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DutchEdit

EtymologyEdit

From Middle Dutch liggen, from Old Dutch liggen, from Proto-Germanic *ligjaną, from Proto-Indo-European *legʰ-.

PronunciationEdit

  • IPA(key): /ˈlɪɣə(n)/
  • (file)
  • Rhymes: -ɪɣən

VerbEdit

liggen

  1. (intransitive) to lie; to be lying down
  2. (intransitive, often of place names) to be, to be placed or located
    Er ligt een hoop rommel op zolder.
    There is a lot of rubbish in the attic.
    Kun je me zeggen waar Geldrop ligt?
    Could you tell me where Geldrop is (located)?
  3. (auxiliary, with te) Forms a continuous aspect. Although it carries an implication of lying, this is vague and is not emphasized.
    Je biefstuk ligt daar koud te worden.
    Your steak is (lying) there getting cold.

InflectionEdit

Inflection of liggen (strong class 5)
infinitive liggen
past singular lag
past participle gelegen
infinitive liggen
gerund liggen n
present tense past tense
1st person singular lig lag
2nd person sing. (jij) ligt lag
2nd person sing. (u) ligt lag
2nd person sing. (gij) ligt laagt
3rd person singular ligt lag
plural liggen lagen
subjunctive sing.1 ligge lage
subjunctive plur.1 liggen lagen
imperative sing. lig
imperative plur.1 ligt
participles liggend gelegen
1) Archaic.

SynonymsEdit

Derived termsEdit


Dutch Low SaxonEdit

EtymologyEdit

From Old Saxon liggian, from Proto-Germanic *ligjaną, from Proto-Indo-European *legʰ-. Compare Dutch liggen, German liegen, West Frisian lizze, English lie, Danish ligge.

VerbEdit

liggen (past singular lag, past participle elaegen, auxiliary verb waen or hebben)

  1. (intransitive) to lie; to be lying down
  2. (intransitive, often of place names) to be, to be placed or located
    Daor ligt mien hoes an de waterkaante.
    There is my house by the coast.
    Kön i'j mi'j wiezen waor Bersenbrügge ligt?
    Could you tell me where Bersenbrücke is (located)?
  3. (intransitive, with te and another verb) Used as an alternative to waen + an 't to form a continuous aspect.
    Jan veel in t water. No ligt ziene klere te dreugen op t grösveld.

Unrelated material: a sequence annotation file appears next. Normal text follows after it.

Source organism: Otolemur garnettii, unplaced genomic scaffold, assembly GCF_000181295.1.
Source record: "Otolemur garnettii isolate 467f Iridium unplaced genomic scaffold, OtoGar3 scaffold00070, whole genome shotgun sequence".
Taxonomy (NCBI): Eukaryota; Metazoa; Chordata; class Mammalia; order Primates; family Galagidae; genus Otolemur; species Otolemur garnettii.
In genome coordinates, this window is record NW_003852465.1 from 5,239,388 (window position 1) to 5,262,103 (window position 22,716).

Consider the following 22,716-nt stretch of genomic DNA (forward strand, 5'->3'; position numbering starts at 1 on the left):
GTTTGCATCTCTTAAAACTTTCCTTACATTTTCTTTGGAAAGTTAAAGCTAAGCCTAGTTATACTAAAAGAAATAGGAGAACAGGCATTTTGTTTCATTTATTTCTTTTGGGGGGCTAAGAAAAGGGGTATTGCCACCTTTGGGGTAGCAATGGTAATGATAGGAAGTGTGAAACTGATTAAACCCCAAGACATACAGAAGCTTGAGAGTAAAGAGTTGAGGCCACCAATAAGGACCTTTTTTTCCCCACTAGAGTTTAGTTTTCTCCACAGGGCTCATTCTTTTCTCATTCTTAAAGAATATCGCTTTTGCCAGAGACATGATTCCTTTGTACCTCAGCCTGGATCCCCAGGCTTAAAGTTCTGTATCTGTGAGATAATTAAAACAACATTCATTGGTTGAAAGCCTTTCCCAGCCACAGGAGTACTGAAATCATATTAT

Jan fell in the water. Now his clothes are lying on the lawn to dry.

German Low GermanEdit

EtymologyEdit

From Old Saxon liggian, from Proto-Germanic *ligjaną, from Proto-Indo-European *legʰ-. Compare Dutch liggen, German liegen, West Frisian lizze, English lie, Danish ligge.

VerbEdit

liggen (past singular leeg, past participle legen, auxiliary verb hebben)

  1. (intransitive) to lie; to be lying down
  2. (intransitive, often of place names) to be, to be placed or located
    Dor liggt mien Huus an't Waterkant.
    There is my house by the coast.
    Köönt ji mi wiesen wor Bersenbrügge liggt?
    Could you tell me where Bersenbrücke is (located)?
  3. (intransitive, with te and another verb) Used as an alternative to wesen + an't to form a continuous aspect.
    Dien Eten liggt dor kold to warren.
    Your food is (lying) there getting cold.

Usage notesEdit

  • The grammar given is for a Northern Low Saxon dialect that merges all close-mid and mid-open vowels and elides syllable-final schwa. As such it is lacking distinctions that are grammatical in other dialects.

ConjugationEdit


Middle DutchEdit

EtymologyEdit

From Old Dutch liggen, from Proto-Germanic *ligjaną, from Proto-Indo-European *legʰ-.

VerbEdit

liggen

  1. to lie, be lying horizontal
  2. to lie, to have been placed
  3. to be located, to be present
  4. to live (in a place)

InflectionEdit

This verb needs an inflection-table template.

DescendantsEdit

Further readingEdit

  • licghen (II)”, in Vroegmiddelnederlands Woordenboek, 2000
  • liggen”, in Middelnederlandsch Woordenboek, 1929

Old DutchEdit

EtymologyEdit

From Proto-Germanic *ligjaną.

VerbEdit

liggen

  1. to lie
  2. to be located

InflectionEdit

This verb needs an inflection-table template.

DescendantsEdit

Further readingEdit

  • liggen”, in Oudnederlands Woordenboek, 2012